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Easier disclosure rules won’t hamper prosecutions

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Proposed changes to permanently ease continuous disclosure requirements for listed companies will not water down the government’s ability to prosecute criminal breaches, or the regulator’s right to issue infringement notices and administrative penalties without proving fault, Treasury says.

The continuous disclosure onus had seen an escalation in securities class action activity backed by litigation funding. That in turn led to a surge in directors’ and officers’ (D&O) premiums, and reduced insurance capacity.

Under a new Treasury Laws Amendment (2021 Measures No. 1) Bill to amend the Corporations Act 2001, companies and their officers will only be liable for civil penalty proceedings in respect of continuous disclosure obligations where they have acted with “knowledge, recklessness or negligence”.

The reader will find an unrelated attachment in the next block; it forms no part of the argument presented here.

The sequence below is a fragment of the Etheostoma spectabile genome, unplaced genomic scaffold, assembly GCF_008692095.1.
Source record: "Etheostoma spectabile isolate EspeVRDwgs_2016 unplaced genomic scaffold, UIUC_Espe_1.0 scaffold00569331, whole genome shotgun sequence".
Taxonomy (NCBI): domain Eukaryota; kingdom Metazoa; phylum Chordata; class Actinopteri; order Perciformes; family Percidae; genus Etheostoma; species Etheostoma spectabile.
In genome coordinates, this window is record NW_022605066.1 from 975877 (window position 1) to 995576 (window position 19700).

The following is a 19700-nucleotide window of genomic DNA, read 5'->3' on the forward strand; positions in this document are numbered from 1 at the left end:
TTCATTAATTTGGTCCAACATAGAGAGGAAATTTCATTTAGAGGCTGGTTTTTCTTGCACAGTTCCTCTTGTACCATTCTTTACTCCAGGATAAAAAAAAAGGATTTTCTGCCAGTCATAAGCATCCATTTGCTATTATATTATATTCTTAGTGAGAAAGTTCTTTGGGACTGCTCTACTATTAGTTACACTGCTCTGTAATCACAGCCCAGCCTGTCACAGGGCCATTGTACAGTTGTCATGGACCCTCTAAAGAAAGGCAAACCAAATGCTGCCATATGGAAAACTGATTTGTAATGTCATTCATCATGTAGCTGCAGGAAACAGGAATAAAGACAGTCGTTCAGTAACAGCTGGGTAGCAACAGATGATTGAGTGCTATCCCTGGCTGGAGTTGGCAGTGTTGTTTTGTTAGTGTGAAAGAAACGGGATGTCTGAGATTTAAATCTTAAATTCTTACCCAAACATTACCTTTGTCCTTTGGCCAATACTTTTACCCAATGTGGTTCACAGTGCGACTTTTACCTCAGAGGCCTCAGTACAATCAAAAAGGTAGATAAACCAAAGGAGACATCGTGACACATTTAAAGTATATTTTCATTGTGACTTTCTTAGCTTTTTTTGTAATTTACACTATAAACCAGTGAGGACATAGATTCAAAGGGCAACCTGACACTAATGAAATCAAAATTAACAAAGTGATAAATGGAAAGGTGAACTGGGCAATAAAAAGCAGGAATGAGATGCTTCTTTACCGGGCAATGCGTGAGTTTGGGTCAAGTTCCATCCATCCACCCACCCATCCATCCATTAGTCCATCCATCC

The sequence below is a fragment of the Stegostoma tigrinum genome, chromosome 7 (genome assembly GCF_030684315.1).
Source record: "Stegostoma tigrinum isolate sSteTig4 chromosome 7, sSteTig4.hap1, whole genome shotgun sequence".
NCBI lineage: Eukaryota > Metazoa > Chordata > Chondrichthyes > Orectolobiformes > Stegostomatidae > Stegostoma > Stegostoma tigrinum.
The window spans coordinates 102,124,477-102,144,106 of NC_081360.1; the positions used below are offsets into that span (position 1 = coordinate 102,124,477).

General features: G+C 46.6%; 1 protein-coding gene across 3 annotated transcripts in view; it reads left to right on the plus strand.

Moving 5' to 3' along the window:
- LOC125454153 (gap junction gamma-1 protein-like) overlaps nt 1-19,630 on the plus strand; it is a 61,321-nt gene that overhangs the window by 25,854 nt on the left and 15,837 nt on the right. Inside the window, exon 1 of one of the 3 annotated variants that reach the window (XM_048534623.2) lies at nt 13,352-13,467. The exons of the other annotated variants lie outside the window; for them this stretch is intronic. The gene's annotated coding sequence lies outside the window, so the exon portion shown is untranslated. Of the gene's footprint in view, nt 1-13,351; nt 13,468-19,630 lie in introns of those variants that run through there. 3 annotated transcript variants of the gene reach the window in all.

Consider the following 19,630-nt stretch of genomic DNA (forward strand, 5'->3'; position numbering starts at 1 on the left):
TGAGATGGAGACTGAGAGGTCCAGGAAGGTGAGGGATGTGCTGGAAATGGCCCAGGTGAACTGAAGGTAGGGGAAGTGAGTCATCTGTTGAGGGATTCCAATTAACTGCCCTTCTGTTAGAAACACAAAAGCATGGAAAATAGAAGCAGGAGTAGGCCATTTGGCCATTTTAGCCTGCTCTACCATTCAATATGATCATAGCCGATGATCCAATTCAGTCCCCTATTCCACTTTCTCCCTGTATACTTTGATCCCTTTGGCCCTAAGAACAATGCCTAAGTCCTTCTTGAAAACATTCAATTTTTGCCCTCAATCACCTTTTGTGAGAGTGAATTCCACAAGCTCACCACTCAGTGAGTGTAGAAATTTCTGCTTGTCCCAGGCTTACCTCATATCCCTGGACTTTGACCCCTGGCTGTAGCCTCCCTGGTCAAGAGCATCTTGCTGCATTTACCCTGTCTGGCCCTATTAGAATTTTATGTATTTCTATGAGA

They will also not be liable for misleading and deceptive conduct unless the requisite “fault” element is proven.

“This will discourage opportunistic class actions under our continuous disclosure laws,” Treasurer Josh Frydenberg says.

The changes were introduced in May but had been slated to revert back next month.

The insurance and broking industry welcomed the bill to make the change permanent, saying the proposed rule change will put Australia in step with the US and UK and encourage economic growth from confident entrepreneurship.

Marsh’s head of Financial and Professional Practice Pacific Craig Claughton told last week the rule change was “overwhelmingly positive” and he was "pleased the government has listened and is taking action”.

In the last 12 months, the average increase in premium for ASX-listed firms was more than 200%, Marsh says. Executives were also having to assume significant up front risk themselves as they were securing less cover and blown-out excesses, which reached deductibles of up to $250 million and are regularly in the range of $100-150 million.